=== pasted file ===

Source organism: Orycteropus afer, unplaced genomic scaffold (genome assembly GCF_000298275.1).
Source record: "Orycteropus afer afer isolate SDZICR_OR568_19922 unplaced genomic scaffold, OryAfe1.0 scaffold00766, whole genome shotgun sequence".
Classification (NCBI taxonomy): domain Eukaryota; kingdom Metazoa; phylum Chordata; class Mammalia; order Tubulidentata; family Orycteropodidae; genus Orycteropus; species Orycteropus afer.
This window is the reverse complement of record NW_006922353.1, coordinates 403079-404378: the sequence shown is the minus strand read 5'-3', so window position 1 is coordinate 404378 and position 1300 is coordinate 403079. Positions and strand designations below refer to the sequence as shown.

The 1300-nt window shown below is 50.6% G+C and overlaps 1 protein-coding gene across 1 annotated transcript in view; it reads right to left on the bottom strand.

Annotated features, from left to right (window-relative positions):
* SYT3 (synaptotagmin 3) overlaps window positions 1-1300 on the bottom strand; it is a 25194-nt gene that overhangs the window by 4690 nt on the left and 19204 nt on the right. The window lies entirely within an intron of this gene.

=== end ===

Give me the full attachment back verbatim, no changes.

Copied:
Source organism: Orycteropus afer, unplaced genomic scaffold (genome assembly GCF_000298275.1).
Source record: "Orycteropus afer afer isolate SDZICR_OR568_19922 unplaced genomic scaffold, OryAfe1.0 scaffold00766, whole genome shotgun sequence".
Classification (NCBI taxonomy): domain Eukaryota; kingdom Metazoa; phylum Chordata; class Mammalia; order Tubulidentata; family Orycteropodidae; genus Orycteropus; species Orycteropus afer.
This window is the reverse complement of record NW_006922353.1, coordinates 403079-404378: the sequence shown is the minus strand read 5'-3', so window position 1 is coordinate 404378 and position 1300 is coordinate 403079. Positions and strand designations below refer to the sequence as shown.

The 1300-nt window shown below is 50.6% G+C and overlaps 1 protein-coding gene across 1 annotated transcript in view; it reads right to left on the bottom strand.

Annotated features, from left to right (window-relative positions):
* SYT3 (synaptotagmin 3) overlaps window positions 1-1300 on the bottom strand; it is a 25194-nt gene that overhangs the window by 4690 nt on the left and 19204 nt on the right. The window lies entirely within an intron of this gene.